“When working on children’s menus we keep in mind ingredients as the meals have to be alcohol-free, nu- free in most cases due to allergies, minimum spices included. Portioning is also a major factor in kids’ menus which corresponds to pricing,” says Svetlana. “Plus point to the backside of the menu having a few activities to keep the kiddos busy such as colouring and drawing,” she adds. Child-friendly menus have become a key factor among the workforce with a growing expendable income when they are eating out. With hectic schedules, weekdays have become nearly impossible to fit in family bonding time and in lieu, parents have set aside weekends as time to spend with their young ones.
“I check for how child-friendly a place is and safety is a key factor for me. I usually Google it and also look at their children’s menu beforehand to see what they offer,” says Wanjiru Nduati.
Children’s menus usually come separate from the main menu and have games and tasks at the back.
The extra investment in growing the market share for the smallest diner comes with the growing competition in the entire hotel and restaurant landscape.
Radisson Blu and Villa Rosa Kempinski, both business hotels known for their highbrow clientele and famous guest lists — on Sunday turns a section of their properties to child haven. “With Sunday being predominantly a family day and Sunday brunch growing in popularity in Nairobi, we felt best to introduce a kid’s buffet station that solely caters for them. As you are aware kids can be quite fussy on their food preferences and we needed to ensure we offer a menu that is most suitable to their palate instead from picking from the general buffet,” says Mary Wanjohi, the marketing and communications manager at Radisson Blu Nairobi.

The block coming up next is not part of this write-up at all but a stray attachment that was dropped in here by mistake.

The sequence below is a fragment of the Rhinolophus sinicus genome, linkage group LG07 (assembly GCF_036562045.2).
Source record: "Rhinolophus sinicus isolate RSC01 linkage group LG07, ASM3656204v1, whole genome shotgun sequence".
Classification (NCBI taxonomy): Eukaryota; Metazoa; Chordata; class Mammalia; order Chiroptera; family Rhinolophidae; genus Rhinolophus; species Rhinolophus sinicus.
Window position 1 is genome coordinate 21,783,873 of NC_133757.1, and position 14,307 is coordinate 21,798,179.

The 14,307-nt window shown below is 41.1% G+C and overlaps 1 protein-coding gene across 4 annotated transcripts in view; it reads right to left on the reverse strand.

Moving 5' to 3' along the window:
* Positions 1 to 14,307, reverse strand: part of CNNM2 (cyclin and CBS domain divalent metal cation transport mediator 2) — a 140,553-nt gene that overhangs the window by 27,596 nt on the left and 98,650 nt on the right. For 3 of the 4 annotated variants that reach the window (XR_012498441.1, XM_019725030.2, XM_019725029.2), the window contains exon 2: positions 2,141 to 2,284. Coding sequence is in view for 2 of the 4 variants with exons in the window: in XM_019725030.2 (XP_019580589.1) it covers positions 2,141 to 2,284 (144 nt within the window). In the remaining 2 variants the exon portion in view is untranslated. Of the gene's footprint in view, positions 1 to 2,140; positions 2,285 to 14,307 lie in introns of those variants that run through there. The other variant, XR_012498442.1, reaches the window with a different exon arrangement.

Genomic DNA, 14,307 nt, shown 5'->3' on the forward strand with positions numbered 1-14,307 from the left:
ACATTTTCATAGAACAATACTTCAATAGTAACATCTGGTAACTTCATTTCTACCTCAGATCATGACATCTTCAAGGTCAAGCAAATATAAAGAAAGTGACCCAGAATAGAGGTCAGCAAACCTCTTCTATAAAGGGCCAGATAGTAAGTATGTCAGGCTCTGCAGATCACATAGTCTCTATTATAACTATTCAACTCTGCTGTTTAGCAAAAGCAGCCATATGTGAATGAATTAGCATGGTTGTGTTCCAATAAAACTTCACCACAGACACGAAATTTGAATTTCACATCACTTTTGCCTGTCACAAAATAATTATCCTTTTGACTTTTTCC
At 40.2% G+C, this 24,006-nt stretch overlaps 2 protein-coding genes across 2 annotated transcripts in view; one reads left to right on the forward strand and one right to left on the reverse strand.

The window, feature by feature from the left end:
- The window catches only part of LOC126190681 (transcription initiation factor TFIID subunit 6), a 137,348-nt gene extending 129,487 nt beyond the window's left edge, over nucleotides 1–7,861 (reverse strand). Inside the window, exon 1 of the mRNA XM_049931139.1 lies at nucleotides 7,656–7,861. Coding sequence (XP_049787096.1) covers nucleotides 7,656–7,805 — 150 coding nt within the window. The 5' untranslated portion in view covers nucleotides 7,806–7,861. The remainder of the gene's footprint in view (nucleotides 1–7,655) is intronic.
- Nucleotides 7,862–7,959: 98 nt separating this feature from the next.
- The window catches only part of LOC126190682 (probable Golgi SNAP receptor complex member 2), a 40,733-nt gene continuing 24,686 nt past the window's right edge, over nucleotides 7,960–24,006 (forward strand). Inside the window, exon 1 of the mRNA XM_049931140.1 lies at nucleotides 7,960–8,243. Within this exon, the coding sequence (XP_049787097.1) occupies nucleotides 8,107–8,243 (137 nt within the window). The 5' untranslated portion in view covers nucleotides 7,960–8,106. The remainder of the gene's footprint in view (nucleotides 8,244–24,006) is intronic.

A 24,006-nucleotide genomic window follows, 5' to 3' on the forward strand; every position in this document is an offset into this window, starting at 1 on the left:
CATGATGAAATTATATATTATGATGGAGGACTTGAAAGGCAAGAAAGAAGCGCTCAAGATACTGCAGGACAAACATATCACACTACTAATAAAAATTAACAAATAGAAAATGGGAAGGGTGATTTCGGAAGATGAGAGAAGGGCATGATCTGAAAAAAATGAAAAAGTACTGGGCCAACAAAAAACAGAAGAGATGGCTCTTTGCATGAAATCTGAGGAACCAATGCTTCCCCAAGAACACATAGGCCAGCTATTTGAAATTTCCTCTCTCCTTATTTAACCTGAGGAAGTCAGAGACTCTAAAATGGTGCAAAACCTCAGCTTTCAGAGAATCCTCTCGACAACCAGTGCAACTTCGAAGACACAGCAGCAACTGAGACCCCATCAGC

Since the introduction of the section, the hotel has seen a gradual increase in the number of families coming for the brunch.
To keep the children contained, the hotels have an exclusive play area for children with a minder, entertainment including trampolines, face painting, play station, colouring, jewellery bead making and loom bands creation. This has the advantage of keeping children from wreaking havoc in the hotel.
This comes in addition to the menu that consists of ice-cream, waffles, fries, sausages, fish fingers, mini burgers, samosas, mac n’ cheese, tacos and pasta.
“For health conscious families or kids with special dietary requirements, the chefs are more than happy to quickly whip up a suitable meal for them,” she says.
Hosting children in the restaurant also plays a role in the physical construction of the outlets. According to Svetlana, they ensure their restaurants offer a friendly environment, family setting with smoking zones further away from the main dining areas.
The play zones, smoking zones, changing stations all play a factor in parent’s picking a venue for dining with their offspring.
Burger King that recently opened its Sh90 million outlet in Nairobi’s Lavington has an indoor play area complete with a jungle gym to keep little tykes occupied as their parents enjoy a meal. They also offer paper hats and balloons.
In addition, children meals come with a gift — usually a toy. This is a concept that the fast food chain has replicated across its branches in the city.
Java’s new Mbagathi Way restaurant features an outdoor play area. This is in addition to the fact that its outlets across the country come with a separate kids menu with meals not available on the regular menu, as well as portions and pricing purely for the young ones.
Other franchises including Big Square, Spur and others have “kid zones” within the restaurant where the children are kept occupied and contained as parents dine, also keeping them from interfering with other diners.